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India’s appetite for US treasury bills rising

US treasury yields have come down this quarter.

, ET Bureau|
Updated: Mar 25, 2019, 09.00 AM IST
Mumbai: India has once again started gaining an appetite for US treasury securities, increasing its purchases of the US paper by almost $7 billion between November and January. With yields on the US sovereign bond falling, India could well make some mark-to-market (MTM) gains on its investments.

The RBI held $144.9 billion of US treasury securities at the end of January, according to the latest data released by the Department of the Treasury. That compares with $138.2 billion at the end of October, which was the lowest level in 2018. India’s purchases over the three months aggregated to about $6.7 billion. “Of the many possible reasons for the rise in US treasury investment, one could have been a redeployment from other currencies into the US dollar, given expectations of valuation gains with the Fed increasingly moving towards a more accommodating policy,” said Saugata Bhattacharya, chief economist at Axis Bank. After losing almost $30 billion from its forex kitty between April and early November, India’s forex reserves slowly started increasing in mid-November.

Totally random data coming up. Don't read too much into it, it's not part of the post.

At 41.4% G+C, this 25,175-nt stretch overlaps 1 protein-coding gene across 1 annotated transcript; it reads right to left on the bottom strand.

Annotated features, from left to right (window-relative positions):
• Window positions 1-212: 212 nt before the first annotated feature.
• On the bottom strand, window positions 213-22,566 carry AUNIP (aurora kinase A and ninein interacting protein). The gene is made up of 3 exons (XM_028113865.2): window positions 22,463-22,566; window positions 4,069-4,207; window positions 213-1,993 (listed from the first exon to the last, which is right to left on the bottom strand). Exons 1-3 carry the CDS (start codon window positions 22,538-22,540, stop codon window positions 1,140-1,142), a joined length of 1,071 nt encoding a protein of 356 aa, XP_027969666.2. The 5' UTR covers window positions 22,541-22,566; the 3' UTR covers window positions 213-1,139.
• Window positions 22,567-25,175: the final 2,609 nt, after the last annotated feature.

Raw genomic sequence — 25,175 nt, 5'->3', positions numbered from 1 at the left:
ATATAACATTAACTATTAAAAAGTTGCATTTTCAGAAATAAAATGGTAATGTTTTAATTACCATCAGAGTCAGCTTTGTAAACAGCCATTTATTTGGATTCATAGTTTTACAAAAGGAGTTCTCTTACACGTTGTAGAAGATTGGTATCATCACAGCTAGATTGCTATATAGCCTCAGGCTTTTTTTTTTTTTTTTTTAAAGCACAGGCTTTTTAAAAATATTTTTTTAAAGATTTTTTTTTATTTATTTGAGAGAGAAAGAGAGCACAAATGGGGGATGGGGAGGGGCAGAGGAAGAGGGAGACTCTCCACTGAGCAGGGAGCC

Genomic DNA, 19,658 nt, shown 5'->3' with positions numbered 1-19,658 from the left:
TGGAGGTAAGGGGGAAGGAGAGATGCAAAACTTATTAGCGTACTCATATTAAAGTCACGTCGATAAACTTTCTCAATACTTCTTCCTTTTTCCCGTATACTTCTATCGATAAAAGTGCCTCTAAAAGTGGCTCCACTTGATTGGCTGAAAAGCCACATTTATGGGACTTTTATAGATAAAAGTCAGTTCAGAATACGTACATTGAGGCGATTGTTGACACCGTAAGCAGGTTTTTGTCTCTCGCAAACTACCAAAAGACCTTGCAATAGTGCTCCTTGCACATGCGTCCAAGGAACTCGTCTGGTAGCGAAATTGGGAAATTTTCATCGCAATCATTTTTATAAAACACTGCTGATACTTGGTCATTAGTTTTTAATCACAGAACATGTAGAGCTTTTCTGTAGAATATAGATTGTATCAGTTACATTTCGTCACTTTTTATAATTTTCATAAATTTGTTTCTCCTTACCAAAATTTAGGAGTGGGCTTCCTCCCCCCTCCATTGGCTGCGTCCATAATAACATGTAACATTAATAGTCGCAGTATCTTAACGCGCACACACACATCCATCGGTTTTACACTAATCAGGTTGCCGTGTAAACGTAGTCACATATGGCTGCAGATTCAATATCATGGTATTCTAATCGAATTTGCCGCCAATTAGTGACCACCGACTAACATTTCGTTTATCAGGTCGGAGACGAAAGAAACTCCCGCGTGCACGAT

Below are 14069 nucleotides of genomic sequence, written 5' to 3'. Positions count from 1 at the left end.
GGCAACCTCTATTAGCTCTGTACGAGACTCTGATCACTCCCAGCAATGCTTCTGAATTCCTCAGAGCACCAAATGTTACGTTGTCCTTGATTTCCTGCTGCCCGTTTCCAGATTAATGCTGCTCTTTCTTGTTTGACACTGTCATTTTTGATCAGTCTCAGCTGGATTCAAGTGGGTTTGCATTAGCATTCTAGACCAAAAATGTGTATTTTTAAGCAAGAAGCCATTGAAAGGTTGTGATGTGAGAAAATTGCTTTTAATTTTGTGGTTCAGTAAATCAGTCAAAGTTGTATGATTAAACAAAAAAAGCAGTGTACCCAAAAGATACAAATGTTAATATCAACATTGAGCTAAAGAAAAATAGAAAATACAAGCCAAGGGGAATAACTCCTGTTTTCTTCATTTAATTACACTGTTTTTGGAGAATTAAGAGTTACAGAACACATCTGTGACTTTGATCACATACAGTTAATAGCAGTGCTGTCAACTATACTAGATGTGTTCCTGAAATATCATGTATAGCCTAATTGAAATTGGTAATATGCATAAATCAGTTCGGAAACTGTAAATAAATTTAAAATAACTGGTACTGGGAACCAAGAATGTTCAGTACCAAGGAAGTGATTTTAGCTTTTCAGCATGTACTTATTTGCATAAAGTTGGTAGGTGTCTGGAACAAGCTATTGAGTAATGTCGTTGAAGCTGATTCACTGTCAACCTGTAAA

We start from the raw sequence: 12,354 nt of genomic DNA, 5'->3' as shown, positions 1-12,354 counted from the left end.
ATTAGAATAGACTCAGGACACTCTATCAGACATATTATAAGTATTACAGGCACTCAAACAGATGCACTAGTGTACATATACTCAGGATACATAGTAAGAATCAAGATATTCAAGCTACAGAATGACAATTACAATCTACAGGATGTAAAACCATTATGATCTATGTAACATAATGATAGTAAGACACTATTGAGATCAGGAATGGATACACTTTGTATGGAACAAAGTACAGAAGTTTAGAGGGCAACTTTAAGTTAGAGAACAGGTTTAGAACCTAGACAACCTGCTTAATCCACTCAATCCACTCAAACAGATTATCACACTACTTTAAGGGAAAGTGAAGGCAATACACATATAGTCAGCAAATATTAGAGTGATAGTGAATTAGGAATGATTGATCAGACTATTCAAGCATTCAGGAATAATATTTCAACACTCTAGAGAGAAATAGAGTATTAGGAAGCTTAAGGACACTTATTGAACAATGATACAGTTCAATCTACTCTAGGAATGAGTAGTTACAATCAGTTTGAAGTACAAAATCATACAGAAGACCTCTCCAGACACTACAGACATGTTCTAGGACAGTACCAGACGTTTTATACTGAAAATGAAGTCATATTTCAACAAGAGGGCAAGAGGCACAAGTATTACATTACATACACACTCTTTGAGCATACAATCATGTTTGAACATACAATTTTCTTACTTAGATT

“Part of this might also have been due to deployment of fresh forex assets of RBI with higher dollar inflows seen in late 2018,” said Bhattacharya. Other economists corroborated the view. “RBI’s foreign currency reserves have increased since the end of October 2018 and some of these additional reserves have likely been deployed into US treasuries,” said Ananth Narayan, associate professor of finance at SP Jain Institute of Management and Research.

US treasury yields have come down this quarter and the RBI should have revaluation MTM gains on its bond portfolio. The 10-year US Treasury yields have fallen 60-70 bps since November and are now at 2.44 per cent. Bond yields and prices move in opposite directions. “However, such gains are not booked as income unless they are recognised through sale of bonds,” Narayan said. A Morgan Stanley report said the US FOMC kept the federal funds target range unchanged at 2.25-2.5 per cent at its March meeting, leaving all the action for the accompanying materials where policymakers indicated no plans for rate hikes this year, and a more dovish policy path over the next couple of years, alongside plans to wind down balance sheet normalisation beginning in May and concluding at the end of Sep tember 2019.

This could mean that if yields move down and bond prices rise, there is a good opportunity for the RBI to book profit by again offloading securities and moving to other eligible investments.

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